With the exception of local deliveries, contractors now took long distance consignments, Dawson's of Walsall being one of the companies used.

The years of heavy industrial decline in Britain seemed to be reflected in Edge's production. The factory base weakened and John Scotton sold out his interest in the firm to a Mr Singh but became a freelance salesman acting for the firm.

He described the problems in 2000 AD as being brought about by the influx of cheaper goods from abroad. This was affecting the shoe market as much as any other industry. At this time the workforce was markedly reduced and some of the machinery seemed to have been sold on. A quieter atmosphere pervaded the workrooms. The Brewery Side had been sold for some years and is now a Sikh Temple, as can be seen in the illustration on the previous page.

However, whenever speaking to Edge's workers there seems to be a real sense of pleasure in recalling their time working for the company, particularly that a family atmosphere seems to have existed there. Works coach outings to the seaside are recalled with nostalgia. One of its lady employees recalls an experience as her wedding approached when the manager asked if she had everything ready? After conversation a pair of shoes was made up for her on the spot to match her wedding outfit!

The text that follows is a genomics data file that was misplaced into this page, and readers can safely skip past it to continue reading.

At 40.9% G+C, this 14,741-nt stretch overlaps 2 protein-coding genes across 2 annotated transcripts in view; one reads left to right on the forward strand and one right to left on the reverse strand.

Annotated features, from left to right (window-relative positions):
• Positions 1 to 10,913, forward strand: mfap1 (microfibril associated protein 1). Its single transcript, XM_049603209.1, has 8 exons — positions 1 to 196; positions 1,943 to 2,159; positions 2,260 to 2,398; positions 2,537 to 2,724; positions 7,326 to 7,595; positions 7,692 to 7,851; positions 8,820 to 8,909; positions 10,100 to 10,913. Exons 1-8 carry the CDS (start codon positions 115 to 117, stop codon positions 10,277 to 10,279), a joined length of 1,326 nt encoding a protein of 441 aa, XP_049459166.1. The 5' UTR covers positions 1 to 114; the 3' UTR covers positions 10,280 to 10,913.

One fascinating find recently made in the town of Whitchurch has been an archaeological examination of two shops in Watergate Street with a square arched entrance between them. The roof beams of both shops have been examined and dated by dendrochronology. The dates of the timbers were identical and used in a construction of 1615! They must be of the lost Raven Inn and the arch between would have led to the yard around which were the dwellings in which Samuel Edge was born!

In the Summer of 2002 the business premises in Wellington Road carried the notice "To Let". If this marks the end of Edge Shoes it has survived for a Century - not a bad record in today's world!

I wish to thank all those who have contributed to the story as shown, particularly to Phil and Gordon Edge and other members of the family; Mr John Scotton; Paul Leadbeater, Derek Barratt and other workers who have shared their reminiscences with me; and Tom Larkin who persuaded me to attempt the investigation.